A federal judge extended a 2010 court decree that governs Ohio’s provisional ballots and voter identification requirements, which voter advocates say has kept elections from becoming the “Wild West.” The agreement ensures that election officials count votes cast provisionally when voters use the last four digits of their Social Security numbers, U.S. District Judge Algenon Marbley today. He extended the order until the end of 2016, after the next presidential election in the battleground state. Marbley said that without the decree, “there is nothing to prevent boards of election from returning to those haphazard and, in some cases, illegal practices, which previously resulted in the invalidation of validly cast ballots from registered voters.”
An organization that asked Secretary of State Jason Gant and the state Board of Elections to approve three early voting satellite offices in Indian Country filed a complaint Tuesday with the civil rights division of the Justice Department. Four Directions, an advocacy group for Native American voting rights, filed the complaint almost a week after Gant and the Board of Elections declined to establish early voting offices in Fort Thompson, Eagle Butte and Wanblee. The group contends that residents in the predominantly Native American communities don’t have an equal opportunity to vote or register to vote before an election when compared to residents in other parts of the state.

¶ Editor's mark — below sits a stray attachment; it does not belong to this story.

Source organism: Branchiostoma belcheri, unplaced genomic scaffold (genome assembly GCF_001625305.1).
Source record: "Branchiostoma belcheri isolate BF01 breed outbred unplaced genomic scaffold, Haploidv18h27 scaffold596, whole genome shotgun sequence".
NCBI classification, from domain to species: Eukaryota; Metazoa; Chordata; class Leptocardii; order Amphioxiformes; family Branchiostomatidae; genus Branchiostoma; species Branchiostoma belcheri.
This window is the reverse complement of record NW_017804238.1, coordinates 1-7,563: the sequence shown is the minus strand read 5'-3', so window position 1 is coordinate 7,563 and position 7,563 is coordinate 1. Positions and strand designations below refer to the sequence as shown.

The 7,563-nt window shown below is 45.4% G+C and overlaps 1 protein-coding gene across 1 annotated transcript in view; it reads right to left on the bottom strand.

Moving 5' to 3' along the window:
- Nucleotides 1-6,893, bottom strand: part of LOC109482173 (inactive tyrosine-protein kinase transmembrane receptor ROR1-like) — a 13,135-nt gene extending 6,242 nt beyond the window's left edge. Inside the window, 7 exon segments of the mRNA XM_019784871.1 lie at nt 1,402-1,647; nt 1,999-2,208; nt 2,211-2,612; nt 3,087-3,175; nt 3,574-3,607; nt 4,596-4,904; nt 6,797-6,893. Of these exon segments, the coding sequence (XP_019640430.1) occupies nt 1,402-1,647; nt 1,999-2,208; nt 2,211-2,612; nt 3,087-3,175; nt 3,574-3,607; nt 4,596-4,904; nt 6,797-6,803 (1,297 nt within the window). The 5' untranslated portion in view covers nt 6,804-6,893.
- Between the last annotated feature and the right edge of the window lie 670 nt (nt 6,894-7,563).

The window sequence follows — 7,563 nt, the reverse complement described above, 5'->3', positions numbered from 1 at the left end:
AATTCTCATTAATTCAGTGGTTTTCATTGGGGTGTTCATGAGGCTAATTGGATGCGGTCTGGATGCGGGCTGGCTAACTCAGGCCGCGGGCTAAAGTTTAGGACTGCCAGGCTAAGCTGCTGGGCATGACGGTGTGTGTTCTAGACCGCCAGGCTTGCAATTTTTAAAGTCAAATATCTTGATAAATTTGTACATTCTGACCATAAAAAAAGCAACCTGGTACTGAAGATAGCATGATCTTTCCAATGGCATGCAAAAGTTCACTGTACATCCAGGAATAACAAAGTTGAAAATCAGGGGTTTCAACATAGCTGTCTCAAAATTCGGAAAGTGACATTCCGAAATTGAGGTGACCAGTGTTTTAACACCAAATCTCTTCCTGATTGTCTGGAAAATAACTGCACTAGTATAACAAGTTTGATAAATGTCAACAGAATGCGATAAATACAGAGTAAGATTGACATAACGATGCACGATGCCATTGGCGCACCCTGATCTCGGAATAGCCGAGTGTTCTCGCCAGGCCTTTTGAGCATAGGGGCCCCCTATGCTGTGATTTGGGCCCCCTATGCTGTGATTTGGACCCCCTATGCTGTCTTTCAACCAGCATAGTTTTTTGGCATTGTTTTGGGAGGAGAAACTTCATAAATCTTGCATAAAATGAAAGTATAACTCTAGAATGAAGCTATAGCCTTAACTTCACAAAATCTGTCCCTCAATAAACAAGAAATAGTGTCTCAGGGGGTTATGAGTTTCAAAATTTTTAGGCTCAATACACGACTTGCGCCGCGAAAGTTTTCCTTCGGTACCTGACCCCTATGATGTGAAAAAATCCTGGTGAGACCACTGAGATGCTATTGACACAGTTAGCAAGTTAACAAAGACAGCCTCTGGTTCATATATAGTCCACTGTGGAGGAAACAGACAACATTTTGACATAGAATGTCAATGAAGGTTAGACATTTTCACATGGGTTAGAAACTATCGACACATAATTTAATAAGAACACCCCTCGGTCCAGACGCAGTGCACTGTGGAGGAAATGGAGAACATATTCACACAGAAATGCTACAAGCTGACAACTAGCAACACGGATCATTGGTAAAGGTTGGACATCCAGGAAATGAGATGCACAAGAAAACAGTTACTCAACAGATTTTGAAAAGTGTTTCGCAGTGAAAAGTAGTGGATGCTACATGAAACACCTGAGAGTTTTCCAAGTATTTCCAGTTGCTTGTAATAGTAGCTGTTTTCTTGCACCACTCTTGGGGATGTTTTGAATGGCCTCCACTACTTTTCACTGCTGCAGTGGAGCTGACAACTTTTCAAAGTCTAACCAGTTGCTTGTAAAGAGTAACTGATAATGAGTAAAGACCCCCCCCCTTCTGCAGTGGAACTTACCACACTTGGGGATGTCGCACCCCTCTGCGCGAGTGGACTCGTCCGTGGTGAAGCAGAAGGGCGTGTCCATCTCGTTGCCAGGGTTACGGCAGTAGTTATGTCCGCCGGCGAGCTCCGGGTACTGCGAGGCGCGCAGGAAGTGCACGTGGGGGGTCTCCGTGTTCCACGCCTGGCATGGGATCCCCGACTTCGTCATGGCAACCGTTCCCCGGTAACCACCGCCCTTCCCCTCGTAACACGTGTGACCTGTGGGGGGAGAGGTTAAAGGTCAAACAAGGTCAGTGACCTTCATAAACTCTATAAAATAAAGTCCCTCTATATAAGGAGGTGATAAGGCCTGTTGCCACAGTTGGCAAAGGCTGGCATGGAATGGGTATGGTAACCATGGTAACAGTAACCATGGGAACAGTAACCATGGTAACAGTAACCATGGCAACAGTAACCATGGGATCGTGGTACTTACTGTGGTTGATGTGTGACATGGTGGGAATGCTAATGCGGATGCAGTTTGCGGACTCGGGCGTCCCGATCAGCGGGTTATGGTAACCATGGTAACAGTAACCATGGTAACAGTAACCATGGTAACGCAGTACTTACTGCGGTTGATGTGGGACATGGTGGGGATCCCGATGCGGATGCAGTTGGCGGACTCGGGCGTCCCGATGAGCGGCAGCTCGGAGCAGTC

Verified Voting Blog: Verified Voting Recommendations to the Presidential Commission on Election Administration
On Election Day, long lines were produced in many cases due to voting systems that malfunctioned in multiple locations across the country. As stated in a joint letter we signed sent to President Obama last November, “While insufficient voting equipment was not the only cause for long wait times, it no doubt contributed to the problems we saw on Election Day. The need to improve our voting systems is urgent. Much of the voting equipment in use today is nearing the end of its life cycle, making equipment attrition and obsolescence a serious and growing threat.”[1. http://www.calvoter.org/issues/votingtech/pub/Election_verification_letter_to_Obama_11-20-]
In our “Counting Votes 2012: A State By State Look At Election Preparedness” report[2. http://countingvotes.org], about the 50 states’ preparedness for this major election cycle, we identified key areas of concern. We predicted many states could have problems due to:
• aging voting systems,
• dependence on machine interface for voting for the majority of voters, and
• thoroughness of policies and regulations for emergency back-up provisions in case polling place problems occur and lines start to form.
There were few surprises. As one of our technology expert recruits for the OurVoteLive (OVL) Election Protection hotline indicated:
What’s most interesting is that if you divide things into “easy to solve” and “hard to solve”, the “easy to solve” ones tend to be in places using optical scan [ballots], and the “hard to solve” in places using machines [DREs].
Voting Blogs: Texas Ups the Ante in Fight Over Voting Rights Act, Betting on An Emboldened Conservative Supreme Court | Election Law Blog